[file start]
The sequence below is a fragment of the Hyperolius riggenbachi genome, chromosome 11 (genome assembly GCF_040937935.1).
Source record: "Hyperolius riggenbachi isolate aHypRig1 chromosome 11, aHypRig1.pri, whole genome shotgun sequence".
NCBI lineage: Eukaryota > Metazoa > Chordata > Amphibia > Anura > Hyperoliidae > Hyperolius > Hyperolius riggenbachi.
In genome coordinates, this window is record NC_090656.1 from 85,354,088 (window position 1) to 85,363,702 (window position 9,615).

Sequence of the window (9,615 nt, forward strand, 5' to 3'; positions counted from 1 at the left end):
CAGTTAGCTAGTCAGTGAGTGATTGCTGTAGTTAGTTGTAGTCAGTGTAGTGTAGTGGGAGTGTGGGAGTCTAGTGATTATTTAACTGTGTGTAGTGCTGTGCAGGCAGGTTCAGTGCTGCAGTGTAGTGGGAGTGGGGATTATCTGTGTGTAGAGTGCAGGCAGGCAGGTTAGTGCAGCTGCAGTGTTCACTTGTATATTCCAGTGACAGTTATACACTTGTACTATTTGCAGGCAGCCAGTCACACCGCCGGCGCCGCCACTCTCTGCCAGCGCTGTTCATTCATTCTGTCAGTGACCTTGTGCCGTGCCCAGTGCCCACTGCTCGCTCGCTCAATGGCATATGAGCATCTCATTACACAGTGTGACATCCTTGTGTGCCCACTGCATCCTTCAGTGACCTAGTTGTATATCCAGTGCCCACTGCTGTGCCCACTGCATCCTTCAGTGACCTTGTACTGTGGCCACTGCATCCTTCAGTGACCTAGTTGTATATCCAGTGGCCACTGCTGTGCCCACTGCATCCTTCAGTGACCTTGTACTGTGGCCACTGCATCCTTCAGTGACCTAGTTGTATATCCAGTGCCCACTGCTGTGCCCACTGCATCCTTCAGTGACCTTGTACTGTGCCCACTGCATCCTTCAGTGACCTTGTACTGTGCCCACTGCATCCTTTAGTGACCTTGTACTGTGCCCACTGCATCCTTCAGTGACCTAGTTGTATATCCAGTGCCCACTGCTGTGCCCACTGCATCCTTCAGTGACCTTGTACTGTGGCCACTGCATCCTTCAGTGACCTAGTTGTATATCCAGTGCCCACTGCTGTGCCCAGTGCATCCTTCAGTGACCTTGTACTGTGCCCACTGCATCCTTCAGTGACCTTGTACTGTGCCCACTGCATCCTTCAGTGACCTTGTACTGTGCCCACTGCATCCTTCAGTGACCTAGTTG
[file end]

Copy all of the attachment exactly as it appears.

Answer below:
The sequence below is a fragment of the Hyperolius riggenbachi genome, chromosome 11 (genome assembly GCF_040937935.1).
Source record: "Hyperolius riggenbachi isolate aHypRig1 chromosome 11, aHypRig1.pri, whole genome shotgun sequence".
NCBI lineage: Eukaryota > Metazoa > Chordata > Amphibia > Anura > Hyperoliidae > Hyperolius > Hyperolius riggenbachi.
In genome coordinates, this window is record NC_090656.1 from 85,354,088 (window position 1) to 85,363,702 (window position 9,615).

Sequence of the window (9,615 nt, forward strand, 5' to 3'; positions counted from 1 at the left end):
CAGTTAGCTAGTCAGTGAGTGATTGCTGTAGTTAGTTGTAGTCAGTGTAGTGTAGTGGGAGTGTGGGAGTCTAGTGATTATTTAACTGTGTGTAGTGCTGTGCAGGCAGGTTCAGTGCTGCAGTGTAGTGGGAGTGGGGATTATCTGTGTGTAGAGTGCAGGCAGGCAGGTTAGTGCAGCTGCAGTGTTCACTTGTATATTCCAGTGACAGTTATACACTTGTACTATTTGCAGGCAGCCAGTCACACCGCCGGCGCCGCCACTCTCTGCCAGCGCTGTTCATTCATTCTGTCAGTGACCTTGTGCCGTGCCCAGTGCCCACTGCTCGCTCGCTCAATGGCATATGAGCATCTCATTACACAGTGTGACATCCTTGTGTGCCCACTGCATCCTTCAGTGACCTAGTTGTATATCCAGTGCCCACTGCTGTGCCCACTGCATCCTTCAGTGACCTTGTACTGTGGCCACTGCATCCTTCAGTGACCTAGTTGTATATCCAGTGGCCACTGCTGTGCCCACTGCATCCTTCAGTGACCTTGTACTGTGGCCACTGCATCCTTCAGTGACCTAGTTGTATATCCAGTGCCCACTGCTGTGCCCACTGCATCCTTCAGTGACCTTGTACTGTGCCCACTGCATCCTTCAGTGACCTTGTACTGTGCCCACTGCATCCTTTAGTGACCTTGTACTGTGCCCACTGCATCCTTCAGTGACCTAGTTGTATATCCAGTGCCCACTGCTGTGCCCACTGCATCCTTCAGTGACCTTGTACTGTGGCCACTGCATCCTTCAGTGACCTAGTTGTATATCCAGTGCCCACTGCTGTGCCCAGTGCATCCTTCAGTGACCTTGTACTGTGCCCACTGCATCCTTCAGTGACCTTGTACTGTGCCCACTGCATCCTTCAGTGACCTTGTACTGTGCCCACTGCATCCTTCAGTGACCTAGTTG